Dooley, Erin and Becky Perlow. “Hoboken Crash Reignites Debate Over Positive Train Control.” ABC News 10 Sept. 2016, http://abcnews.go.com/US/hoboken-crash-reignites-debate-positive-train-control/story?id=42464599.
This article discussed the preventative measures that some argue should already be implemented in passenger railway transport within the United States. On September 16th of this year a New Jersey Transit passenger train barreled into the station, injuring 114 people, and fatally wounding a woman. Investigators were not yet able to distinguish what was the cause of the crash: if it was a system malfunction or human error. But as news of the tragedy broke, public officials used this event to bring up the topic of implementation of new safety systems within railway transport. Technologies like positive trail control, some argue could have prevented the Hoboken crash. Positive train control (PTC) works as a fail-safe emergency brake for the trains when the systems sense that the trains run above the speed limits, along with other features and scenarios. However, the employment of such technologies has lagged even after the 2008 Rail Safety Improvement Act which requires PTC systems to be installed in trains that transport passengers or hazardous materials by the end of 2015. But this date was set back even further to 2018 because trade organizations protested that the original date was unreasonable. There wasn’t much backlash to prolonging the date because either the public wasn’t aware of the act in the first place and/or because they didn’t feel the importance because they weren’t involved with the railway system.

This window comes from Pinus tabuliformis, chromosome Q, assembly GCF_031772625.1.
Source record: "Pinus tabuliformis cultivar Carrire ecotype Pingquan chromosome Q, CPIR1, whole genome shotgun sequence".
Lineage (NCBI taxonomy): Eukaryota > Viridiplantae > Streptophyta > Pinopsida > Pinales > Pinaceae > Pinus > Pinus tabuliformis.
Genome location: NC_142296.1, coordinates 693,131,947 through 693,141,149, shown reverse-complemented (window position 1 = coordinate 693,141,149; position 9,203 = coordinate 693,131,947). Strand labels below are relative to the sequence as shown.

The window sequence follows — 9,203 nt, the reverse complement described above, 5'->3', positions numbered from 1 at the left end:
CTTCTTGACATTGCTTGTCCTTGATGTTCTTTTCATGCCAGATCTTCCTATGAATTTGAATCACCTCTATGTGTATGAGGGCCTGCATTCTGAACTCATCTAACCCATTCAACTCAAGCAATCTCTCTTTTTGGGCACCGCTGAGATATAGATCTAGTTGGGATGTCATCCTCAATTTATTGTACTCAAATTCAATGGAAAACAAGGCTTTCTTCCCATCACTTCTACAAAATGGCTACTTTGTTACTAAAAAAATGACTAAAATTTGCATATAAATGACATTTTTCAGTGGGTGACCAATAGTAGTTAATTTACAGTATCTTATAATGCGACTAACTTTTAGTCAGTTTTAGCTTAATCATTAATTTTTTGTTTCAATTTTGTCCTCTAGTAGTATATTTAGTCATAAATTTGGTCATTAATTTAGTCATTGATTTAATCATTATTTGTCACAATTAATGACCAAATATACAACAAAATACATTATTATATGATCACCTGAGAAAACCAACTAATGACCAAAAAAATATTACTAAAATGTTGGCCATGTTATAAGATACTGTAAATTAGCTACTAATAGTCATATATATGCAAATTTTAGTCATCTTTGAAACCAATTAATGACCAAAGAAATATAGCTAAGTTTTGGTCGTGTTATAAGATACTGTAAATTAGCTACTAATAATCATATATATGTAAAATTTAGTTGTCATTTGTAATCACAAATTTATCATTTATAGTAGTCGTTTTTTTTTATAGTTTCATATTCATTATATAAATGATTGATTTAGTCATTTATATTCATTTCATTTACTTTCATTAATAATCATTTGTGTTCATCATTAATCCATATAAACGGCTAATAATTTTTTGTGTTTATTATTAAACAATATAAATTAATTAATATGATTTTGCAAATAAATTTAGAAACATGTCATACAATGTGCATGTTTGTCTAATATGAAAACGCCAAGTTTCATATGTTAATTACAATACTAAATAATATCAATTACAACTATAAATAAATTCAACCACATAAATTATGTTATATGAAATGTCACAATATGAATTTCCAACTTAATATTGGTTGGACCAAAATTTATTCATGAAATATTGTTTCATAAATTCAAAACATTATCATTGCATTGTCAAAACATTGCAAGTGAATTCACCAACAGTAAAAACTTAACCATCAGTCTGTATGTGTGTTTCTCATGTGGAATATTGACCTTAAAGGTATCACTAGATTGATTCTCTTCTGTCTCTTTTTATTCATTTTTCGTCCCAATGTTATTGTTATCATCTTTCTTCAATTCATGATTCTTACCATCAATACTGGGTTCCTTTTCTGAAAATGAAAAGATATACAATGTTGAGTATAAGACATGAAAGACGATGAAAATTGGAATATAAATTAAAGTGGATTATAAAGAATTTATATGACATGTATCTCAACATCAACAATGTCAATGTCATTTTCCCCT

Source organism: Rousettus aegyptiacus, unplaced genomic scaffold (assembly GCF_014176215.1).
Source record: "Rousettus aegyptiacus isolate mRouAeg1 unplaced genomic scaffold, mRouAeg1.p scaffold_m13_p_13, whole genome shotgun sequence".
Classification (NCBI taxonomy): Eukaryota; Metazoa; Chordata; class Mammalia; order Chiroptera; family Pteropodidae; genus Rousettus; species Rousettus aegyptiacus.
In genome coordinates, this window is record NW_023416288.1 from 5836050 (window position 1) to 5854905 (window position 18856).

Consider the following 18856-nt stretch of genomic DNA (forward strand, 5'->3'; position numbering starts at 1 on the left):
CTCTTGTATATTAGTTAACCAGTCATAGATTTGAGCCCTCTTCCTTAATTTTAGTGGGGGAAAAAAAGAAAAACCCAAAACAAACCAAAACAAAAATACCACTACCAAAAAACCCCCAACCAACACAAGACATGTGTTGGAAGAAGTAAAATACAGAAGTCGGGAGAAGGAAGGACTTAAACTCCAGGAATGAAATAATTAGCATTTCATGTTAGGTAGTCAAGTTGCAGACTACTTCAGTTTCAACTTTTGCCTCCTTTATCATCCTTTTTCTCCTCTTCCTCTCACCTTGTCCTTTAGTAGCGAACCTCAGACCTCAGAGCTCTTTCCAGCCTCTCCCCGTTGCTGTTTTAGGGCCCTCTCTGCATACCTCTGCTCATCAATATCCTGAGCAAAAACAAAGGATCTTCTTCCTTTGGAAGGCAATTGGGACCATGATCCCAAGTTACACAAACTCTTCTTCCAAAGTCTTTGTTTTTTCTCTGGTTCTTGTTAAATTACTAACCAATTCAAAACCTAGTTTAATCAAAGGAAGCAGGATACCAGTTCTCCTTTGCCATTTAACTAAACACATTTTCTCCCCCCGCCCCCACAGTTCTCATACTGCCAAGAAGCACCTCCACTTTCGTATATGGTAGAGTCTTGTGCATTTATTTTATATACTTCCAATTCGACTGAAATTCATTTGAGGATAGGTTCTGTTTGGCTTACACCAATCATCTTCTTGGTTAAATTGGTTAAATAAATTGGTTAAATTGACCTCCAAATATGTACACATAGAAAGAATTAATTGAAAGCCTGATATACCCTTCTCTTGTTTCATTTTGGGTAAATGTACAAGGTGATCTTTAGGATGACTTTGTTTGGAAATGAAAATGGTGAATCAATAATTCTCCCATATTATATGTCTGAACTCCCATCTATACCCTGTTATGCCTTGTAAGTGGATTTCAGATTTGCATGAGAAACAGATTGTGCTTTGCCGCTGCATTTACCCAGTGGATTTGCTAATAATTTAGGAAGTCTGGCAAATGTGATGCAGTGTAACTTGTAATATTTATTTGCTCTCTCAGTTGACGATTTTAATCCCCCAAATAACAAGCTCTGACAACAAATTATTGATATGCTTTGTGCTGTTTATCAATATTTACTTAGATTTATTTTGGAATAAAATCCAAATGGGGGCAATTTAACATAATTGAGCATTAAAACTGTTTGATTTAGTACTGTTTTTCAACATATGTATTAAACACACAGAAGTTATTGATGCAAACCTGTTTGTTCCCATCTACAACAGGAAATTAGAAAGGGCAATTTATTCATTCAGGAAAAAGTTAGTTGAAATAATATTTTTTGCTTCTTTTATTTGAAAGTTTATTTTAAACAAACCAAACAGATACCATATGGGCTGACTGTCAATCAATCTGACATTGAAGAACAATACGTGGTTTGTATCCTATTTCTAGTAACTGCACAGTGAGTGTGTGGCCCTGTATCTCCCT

This source affects the direction of my thinking by showing how broken the entire process surrounding the American railway system is. Not only are the railway systems not utilized to the fullest ability, but even when advancements are set to be implemented they fall to the wayside. Later when the devastating effects are felt by the public, such as train crashes that could have been prevented by updated technologies like PTC, the perception of “hazardous” trains persists. Trains enter a viciously ironic cycle as they are demonized, ignored, cause avoidable misfortunes that would have been caught if they received proper attention, then demonized once again, thus restarting the cycle. These observations allow me to further my argument of how perceptions shape the way that society implements technology. Some questions that arise out of this piece are: How many systems since the 2008 Rail Safety Improvement Act have been completely updated as mandated? Or has the Improvement Act slipped through the cracks? What institution/agency would oversee reinforcing acts like the Improvement Act?